By Upali Tennakoon |Lanka Independent Published on August 7, 2011 at 8:28 pm
Our leaders often speak about media freedom and right to information. At the same time, they utter a lot about the safety
Uthayan news editor Mr. Kuhanathan receiving treatment at the intensive care unit of the Jaffna Hospital
of journalists and safeguarding journalism too. They try to appear as the messiahs of journalism and journalists. In a context such as this, it is strange isn’t it that journalists get murdered and assaulted in broad daylight?
Then there is a big question mark about the perpetrators of these attacks. So far, the Police Department has failed to trace the perpetrators who carried out these attacks against journalists and media institutions. The latest in a series of such incidents is the news editor of the Udayan newspaper in Jaffna, Gnanasundaram Kuhanathan was attacked last week by two people who arrived on a motorcycle.
He was traveling to his residence after work and they had attacked him using iron bars. As a result of this attack, Kuganathan was critically injured. He was rushed to the ICU of the Jaffna hospital and thankfully survived. This is reminiscent of the way Lasantha Wickrematunge was attacked and killed in January 2009.
This is not the first nor the last attack against media. We can still recall similar sort of attacks which took place during the recent past. Some journalists were killed; some were injured and some barely managed to escape certain death. The attack against Kuganathan is just the latest incident. It will surely be replaced with another one in the near future.
Can we expect justice from this government?
The Free Media Movement (FMM) carried out a demonstration against this attack at the Lipton circle. Many articles have been written and many statements have been issued on this incident. Sooner or later, all these articles and statements
Five Colombo-based media organizations held a protest campaign at Lipton Circus, Colombo against the assault of Uthayan newspapers News Editor Gnanasundaram Kuhanathan in Jaffna. Meanwhile, Sri Lankan Defence Secretary Gotabhaya Rajapaksa talking to foreign journalists on the same day said the attack on Kuhanathan was an isolated incident and a petty crime. Since year 2000, six employees of Uthayan newspaper including two journalists, Raji Varman and S.S.R. Sugirtharajan, have been killed. But the Sri Lankan authorities have not arrested a single person to date in connection with the killings.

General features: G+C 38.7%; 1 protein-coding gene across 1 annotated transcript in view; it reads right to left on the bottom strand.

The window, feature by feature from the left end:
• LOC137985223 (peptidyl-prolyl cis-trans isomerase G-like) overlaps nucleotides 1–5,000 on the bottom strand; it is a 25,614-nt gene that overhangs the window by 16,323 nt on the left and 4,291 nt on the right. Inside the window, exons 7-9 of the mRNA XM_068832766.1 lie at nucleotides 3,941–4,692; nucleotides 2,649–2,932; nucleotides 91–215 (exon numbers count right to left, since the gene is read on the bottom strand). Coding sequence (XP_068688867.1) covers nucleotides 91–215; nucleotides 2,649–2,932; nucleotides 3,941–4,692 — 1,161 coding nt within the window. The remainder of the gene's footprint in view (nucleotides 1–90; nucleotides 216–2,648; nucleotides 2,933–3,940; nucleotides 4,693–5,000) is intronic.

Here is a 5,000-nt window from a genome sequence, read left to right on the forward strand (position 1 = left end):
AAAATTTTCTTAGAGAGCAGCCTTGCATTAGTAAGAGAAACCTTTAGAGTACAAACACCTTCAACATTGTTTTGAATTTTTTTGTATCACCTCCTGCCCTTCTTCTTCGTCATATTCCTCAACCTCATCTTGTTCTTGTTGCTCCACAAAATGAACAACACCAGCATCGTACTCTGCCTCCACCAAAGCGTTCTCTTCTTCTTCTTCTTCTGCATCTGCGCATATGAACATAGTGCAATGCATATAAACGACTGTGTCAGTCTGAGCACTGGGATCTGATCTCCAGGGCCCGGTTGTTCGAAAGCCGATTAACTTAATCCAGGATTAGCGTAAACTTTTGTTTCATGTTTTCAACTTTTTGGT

will be swept and hidden under the carpet of the ‘past’.
No serious investigation had been conducted so far. No culprit had been captured and brought to justice. The Police have not traced a single clue. In this backdrop,media freedom organizations are carrying out demonstrations urging the government to apprehend the culprits who are responsible for these attacks.
This too shall pass
Given the track record of the government in this regard, can we expect justice from the government and its leaders? The attack against Kuhanathan is merely ’another incident’ for them. Therefore, quite obviously, the government will adapt a ‘this too shall pass’ approach to get over this situation just as they did in all the similar cases, in the past.
As we all can clearly see, the government doesn’t take such incidents seriously. During the recent cabinet briefing, the Media minister Keheliya Rambukwella mockingly said that he can’t do anything about these attacks except to visit the victims bearing offerings of oranges and king coconut.
Amidst this culture of impunity, the number of attacks against the media is rising rapidly. Journalists in the mainstream media do not seem to have understood this threat. Whenever there is an attack, it is just another incident for them and they do nothing more beyond superficial reporting. All of them are drowned in the darkness that has spread across the country by the government. In this context, Freedom of expression is only a distant dream for all Sri Lankans.
Proven modus operandi